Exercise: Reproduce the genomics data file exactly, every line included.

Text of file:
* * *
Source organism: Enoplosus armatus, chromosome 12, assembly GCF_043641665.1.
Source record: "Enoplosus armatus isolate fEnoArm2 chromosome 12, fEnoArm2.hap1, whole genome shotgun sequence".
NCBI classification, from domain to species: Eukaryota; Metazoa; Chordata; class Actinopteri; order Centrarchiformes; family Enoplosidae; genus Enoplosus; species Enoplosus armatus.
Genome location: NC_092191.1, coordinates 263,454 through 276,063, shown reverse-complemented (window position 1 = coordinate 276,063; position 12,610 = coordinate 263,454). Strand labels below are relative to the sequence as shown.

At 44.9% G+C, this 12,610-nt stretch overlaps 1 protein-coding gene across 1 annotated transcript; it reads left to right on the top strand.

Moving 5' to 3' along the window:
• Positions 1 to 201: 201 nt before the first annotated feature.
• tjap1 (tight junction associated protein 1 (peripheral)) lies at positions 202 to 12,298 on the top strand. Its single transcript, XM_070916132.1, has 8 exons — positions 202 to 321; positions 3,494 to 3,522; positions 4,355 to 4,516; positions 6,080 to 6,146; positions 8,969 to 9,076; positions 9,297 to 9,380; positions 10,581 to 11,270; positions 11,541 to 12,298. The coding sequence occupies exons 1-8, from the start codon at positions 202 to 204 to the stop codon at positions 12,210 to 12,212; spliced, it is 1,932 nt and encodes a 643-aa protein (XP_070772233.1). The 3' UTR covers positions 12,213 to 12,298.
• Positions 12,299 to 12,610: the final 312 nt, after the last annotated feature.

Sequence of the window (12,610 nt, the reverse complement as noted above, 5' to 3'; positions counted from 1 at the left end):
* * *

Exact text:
Source organism: Enoplosus armatus, chromosome 12, assembly GCF_043641665.1.
Source record: "Enoplosus armatus isolate fEnoArm2 chromosome 12, fEnoArm2.hap1, whole genome shotgun sequence".
NCBI classification, from domain to species: Eukaryota; Metazoa; Chordata; class Actinopteri; order Centrarchiformes; family Enoplosidae; genus Enoplosus; species Enoplosus armatus.
Genome location: NC_092191.1, coordinates 263,454 through 276,063, shown reverse-complemented (window position 1 = coordinate 276,063; position 12,610 = coordinate 263,454). Strand labels below are relative to the sequence as shown.

At 44.9% G+C, this 12,610-nt stretch overlaps 1 protein-coding gene across 1 annotated transcript; it reads left to right on the top strand.

Moving 5' to 3' along the window:
• Positions 1 to 201: 201 nt before the first annotated feature.
• tjap1 (tight junction associated protein 1 (peripheral)) lies at positions 202 to 12,298 on the top strand. Its single transcript, XM_070916132.1, has 8 exons — positions 202 to 321; positions 3,494 to 3,522; positions 4,355 to 4,516; positions 6,080 to 6,146; positions 8,969 to 9,076; positions 9,297 to 9,380; positions 10,581 to 11,270; positions 11,541 to 12,298. The coding sequence occupies exons 1-8, from the start codon at positions 202 to 204 to the stop codon at positions 12,210 to 12,212; spliced, it is 1,932 nt and encodes a 643-aa protein (XP_070772233.1). The 3' UTR covers positions 12,213 to 12,298.
• Positions 12,299 to 12,610: the final 312 nt, after the last annotated feature.

Sequence of the window (12,610 nt, the reverse complement as noted above, 5' to 3'; positions counted from 1 at the left end):